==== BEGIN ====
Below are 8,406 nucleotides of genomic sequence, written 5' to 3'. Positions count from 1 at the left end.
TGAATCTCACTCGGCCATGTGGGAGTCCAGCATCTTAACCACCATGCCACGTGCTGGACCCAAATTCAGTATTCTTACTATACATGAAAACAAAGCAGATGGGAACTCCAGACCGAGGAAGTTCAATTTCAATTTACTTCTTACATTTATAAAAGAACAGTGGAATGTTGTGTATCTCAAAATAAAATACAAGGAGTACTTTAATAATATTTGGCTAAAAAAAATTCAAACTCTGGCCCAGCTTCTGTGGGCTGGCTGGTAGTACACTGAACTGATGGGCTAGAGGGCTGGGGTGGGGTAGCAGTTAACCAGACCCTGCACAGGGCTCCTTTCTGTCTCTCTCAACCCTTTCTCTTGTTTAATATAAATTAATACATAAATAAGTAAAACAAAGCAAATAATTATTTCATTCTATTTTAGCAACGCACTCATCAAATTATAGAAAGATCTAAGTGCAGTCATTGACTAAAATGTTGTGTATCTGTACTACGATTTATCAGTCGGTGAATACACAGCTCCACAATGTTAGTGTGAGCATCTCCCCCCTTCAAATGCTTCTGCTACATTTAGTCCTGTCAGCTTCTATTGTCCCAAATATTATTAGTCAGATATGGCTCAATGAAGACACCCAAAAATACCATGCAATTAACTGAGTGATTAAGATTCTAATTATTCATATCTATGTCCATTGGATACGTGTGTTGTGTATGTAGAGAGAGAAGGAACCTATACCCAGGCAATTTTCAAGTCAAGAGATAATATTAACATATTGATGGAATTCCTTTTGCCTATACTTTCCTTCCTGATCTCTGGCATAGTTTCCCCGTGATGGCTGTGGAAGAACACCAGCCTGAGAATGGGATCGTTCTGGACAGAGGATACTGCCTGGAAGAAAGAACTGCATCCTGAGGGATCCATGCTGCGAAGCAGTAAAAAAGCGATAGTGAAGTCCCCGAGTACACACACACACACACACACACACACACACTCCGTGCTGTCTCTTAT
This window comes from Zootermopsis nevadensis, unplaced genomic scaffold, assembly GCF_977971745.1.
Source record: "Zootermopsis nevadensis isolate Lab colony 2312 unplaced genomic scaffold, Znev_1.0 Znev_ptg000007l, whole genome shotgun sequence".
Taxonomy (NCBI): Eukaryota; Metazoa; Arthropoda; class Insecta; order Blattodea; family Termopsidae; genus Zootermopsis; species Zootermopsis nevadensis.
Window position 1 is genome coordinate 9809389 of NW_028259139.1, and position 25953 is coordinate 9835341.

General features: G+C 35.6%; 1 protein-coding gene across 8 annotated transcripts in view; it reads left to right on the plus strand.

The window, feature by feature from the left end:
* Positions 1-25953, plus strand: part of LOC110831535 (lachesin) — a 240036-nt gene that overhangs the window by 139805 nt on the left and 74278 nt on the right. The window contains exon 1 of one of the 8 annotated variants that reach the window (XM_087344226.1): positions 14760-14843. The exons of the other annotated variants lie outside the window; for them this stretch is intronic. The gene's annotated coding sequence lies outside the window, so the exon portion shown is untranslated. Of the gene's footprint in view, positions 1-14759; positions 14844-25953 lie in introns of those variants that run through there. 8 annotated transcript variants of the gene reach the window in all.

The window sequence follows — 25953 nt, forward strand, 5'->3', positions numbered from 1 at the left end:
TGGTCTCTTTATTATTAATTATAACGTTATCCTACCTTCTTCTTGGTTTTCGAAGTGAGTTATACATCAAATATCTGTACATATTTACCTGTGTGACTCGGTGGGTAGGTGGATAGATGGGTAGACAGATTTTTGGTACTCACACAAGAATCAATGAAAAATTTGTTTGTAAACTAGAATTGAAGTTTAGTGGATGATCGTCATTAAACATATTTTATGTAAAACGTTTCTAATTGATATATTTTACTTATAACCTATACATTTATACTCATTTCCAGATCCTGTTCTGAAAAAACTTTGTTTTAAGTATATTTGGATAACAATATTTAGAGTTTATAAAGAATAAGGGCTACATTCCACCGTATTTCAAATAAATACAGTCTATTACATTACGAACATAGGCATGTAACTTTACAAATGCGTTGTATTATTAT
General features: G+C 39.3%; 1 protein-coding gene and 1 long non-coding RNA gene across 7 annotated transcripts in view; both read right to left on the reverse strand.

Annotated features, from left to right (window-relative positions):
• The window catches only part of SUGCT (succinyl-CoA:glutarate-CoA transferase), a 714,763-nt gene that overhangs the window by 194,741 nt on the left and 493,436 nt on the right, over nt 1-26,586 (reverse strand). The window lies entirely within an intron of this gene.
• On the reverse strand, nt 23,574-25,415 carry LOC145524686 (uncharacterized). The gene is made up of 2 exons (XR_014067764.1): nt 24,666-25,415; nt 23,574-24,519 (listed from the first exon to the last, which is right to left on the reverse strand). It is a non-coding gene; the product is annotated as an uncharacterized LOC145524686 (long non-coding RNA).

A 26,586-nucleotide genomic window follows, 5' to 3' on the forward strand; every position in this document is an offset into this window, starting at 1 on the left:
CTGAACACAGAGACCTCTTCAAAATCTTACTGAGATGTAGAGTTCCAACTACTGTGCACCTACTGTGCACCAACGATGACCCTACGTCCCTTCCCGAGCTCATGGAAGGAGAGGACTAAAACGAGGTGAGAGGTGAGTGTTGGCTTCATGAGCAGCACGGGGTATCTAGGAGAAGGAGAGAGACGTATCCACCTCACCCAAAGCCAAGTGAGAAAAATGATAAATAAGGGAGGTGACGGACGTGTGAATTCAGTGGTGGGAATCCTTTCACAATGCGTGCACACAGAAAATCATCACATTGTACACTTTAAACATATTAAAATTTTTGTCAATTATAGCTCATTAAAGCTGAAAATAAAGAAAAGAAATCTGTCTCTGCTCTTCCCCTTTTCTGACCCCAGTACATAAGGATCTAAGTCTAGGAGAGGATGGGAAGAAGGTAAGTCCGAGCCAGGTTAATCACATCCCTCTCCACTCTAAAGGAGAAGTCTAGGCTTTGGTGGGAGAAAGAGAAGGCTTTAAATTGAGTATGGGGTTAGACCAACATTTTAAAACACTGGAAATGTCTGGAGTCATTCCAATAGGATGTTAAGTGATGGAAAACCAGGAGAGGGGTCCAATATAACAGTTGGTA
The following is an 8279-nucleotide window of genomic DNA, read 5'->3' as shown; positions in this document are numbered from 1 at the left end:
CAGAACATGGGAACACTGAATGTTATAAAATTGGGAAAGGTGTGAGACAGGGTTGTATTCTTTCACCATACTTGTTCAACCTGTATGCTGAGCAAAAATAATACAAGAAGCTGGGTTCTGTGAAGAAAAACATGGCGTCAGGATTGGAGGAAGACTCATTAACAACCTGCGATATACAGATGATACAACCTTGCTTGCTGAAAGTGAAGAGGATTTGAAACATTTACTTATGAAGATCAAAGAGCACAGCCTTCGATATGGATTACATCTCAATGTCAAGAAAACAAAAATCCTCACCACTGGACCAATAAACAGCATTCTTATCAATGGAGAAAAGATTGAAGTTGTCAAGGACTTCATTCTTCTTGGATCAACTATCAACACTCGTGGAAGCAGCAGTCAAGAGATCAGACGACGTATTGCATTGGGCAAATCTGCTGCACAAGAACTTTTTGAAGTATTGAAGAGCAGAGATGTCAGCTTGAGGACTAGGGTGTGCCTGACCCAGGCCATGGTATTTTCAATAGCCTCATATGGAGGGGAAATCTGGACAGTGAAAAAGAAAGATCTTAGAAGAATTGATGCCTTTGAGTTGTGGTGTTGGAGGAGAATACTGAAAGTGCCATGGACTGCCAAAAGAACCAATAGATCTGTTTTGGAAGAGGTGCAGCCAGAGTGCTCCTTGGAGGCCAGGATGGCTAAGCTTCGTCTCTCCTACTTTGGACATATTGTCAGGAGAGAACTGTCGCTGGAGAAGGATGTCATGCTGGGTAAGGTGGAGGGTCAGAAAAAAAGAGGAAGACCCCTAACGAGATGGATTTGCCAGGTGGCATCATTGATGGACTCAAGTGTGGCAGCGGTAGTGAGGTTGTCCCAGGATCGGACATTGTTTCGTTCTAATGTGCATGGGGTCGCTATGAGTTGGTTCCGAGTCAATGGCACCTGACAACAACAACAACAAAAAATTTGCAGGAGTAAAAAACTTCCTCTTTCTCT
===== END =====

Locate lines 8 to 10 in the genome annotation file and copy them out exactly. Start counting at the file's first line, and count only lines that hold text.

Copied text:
The window, feature by feature from the left end:
* Positions 1-25953, plus strand: part of LOC110831535 (lachesin) — a 240036-nt gene that overhangs the window by 139805 nt on the left and 74278 nt on the right. The window contains exon 1 of one of the 8 annotated variants that reach the window (XM_087344226.1): positions 14760-14843. The exons of the other annotated variants lie outside the window; for them this stretch is intronic. The gene's annotated coding sequence lies outside the window, so the exon portion shown is untranslated. Of the gene's footprint in view, positions 1-14759; positions 14844-25953 lie in introns of those variants that run through there. 8 annotated transcript variants of the gene reach the window in all.

The window sequence follows — 25953 nt, forward strand, 5'->3', positions numbered from 1 at the left end: